Project Timeline

Year 1

Year 1 will involve literature and desk-top studies to allow the student to gain understanding of core topics and techniques, and the student will liaise with the supervisory team to develop project hypotheses and devise an experimental plan. Fieldwork preparation (permits, equipment, logistics) will be conducted in collaboration with sister projects. DNA extractions from existing samples will be done, along with geochemical analyses, providing preliminary data and training in laboratory techniques in preparation for Year 2. Fieldwork to Iceland will take place in summer and DNA extractions from new Iceland samples will be done. The student will also attend a relevant summer school.

Year 2

Year 2 will principally involve running piston cylinder experiments, analysing the resulting products and their starting materials, and drafting a manuscript. The student will present their work at an international conference, such as the annual Goldschmidt geochemistry conference.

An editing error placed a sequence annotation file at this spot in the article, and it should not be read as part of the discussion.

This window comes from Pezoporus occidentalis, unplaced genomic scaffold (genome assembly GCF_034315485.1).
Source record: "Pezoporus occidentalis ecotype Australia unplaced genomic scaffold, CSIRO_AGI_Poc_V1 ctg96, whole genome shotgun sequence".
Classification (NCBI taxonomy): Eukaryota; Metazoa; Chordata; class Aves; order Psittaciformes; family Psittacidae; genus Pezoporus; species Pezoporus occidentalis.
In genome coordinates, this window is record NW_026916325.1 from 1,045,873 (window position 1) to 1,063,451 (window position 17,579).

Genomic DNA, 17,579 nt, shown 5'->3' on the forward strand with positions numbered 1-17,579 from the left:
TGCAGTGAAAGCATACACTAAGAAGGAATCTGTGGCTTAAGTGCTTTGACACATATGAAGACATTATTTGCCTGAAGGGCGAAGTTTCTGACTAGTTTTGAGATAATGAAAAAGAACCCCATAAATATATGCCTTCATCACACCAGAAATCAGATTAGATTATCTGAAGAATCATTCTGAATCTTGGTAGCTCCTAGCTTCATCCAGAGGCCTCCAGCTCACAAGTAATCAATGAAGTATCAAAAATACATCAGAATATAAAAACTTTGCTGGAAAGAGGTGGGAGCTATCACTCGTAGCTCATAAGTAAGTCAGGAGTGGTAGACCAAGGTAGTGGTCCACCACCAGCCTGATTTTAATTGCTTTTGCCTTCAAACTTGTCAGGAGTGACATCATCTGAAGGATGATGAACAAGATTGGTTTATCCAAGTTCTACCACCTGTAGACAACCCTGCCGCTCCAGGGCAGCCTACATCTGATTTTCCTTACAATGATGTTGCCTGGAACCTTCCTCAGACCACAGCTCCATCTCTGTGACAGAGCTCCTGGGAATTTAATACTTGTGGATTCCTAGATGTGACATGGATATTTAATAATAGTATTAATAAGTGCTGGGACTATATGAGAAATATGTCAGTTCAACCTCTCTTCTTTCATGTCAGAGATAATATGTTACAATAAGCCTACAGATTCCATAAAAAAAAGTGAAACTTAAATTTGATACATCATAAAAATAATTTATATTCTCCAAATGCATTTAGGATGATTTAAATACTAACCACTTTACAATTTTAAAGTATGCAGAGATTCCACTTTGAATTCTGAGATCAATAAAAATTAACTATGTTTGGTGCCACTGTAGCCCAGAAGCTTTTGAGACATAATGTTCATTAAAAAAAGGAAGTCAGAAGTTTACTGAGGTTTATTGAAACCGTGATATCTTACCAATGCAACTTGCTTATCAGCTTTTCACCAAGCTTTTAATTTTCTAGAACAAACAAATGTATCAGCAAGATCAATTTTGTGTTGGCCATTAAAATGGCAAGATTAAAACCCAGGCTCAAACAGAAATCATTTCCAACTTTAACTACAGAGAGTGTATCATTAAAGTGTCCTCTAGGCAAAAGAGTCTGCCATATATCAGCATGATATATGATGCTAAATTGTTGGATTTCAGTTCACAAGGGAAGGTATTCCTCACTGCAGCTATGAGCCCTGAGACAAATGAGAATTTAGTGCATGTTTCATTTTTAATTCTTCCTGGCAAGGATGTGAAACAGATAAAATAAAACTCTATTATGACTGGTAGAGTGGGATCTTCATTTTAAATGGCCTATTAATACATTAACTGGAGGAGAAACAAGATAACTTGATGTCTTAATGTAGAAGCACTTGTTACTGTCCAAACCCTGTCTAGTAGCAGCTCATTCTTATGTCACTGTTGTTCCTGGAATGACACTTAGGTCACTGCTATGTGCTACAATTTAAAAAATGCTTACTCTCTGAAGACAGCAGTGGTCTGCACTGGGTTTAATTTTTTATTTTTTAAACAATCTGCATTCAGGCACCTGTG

Year 3

Year 3 will involve completion of experimental work and follow-up analysis, and synthesising data. A manuscript will be submitted to a peer reviewed journal. Thesis writing will begin. The student will attend an international or national meeting.

Year 3.5

Year 4 (6 months funding only) will focus on completion of the PhD thesis, and the handling of submitted manuscript(s), and attendance at a national meeting, funds permitting.

& Skills

The student will be trained in (i) environmental and microbiological field sampling techniques, (ii) organic geochemistry analytical techniques (GC-MS, LS-MS, EA), (iii) basic biomolecular techniques (DNA extraction and analysis), (iv) use of a piston cylinder apparatus, and (v) microanalytical and spectroscopic techniques. Furthermore, the student will receive training and experience in presentation and communication skills, fieldwork logistics and project management.

References & further reading

[1] Westall (2008) Space Science Reviews 135, 95-114.[2] Pappineau et al. (2019) JGS[3] Cousins et al. (In Revision) Metamorphic evolution of carbonate-hosted microbial biosignatures. Geochemical Perspectives Letters.

Further Information

Contact Claire Cousins. Email: crc9@st-andrews.ac.uk. Phone 01334 461764.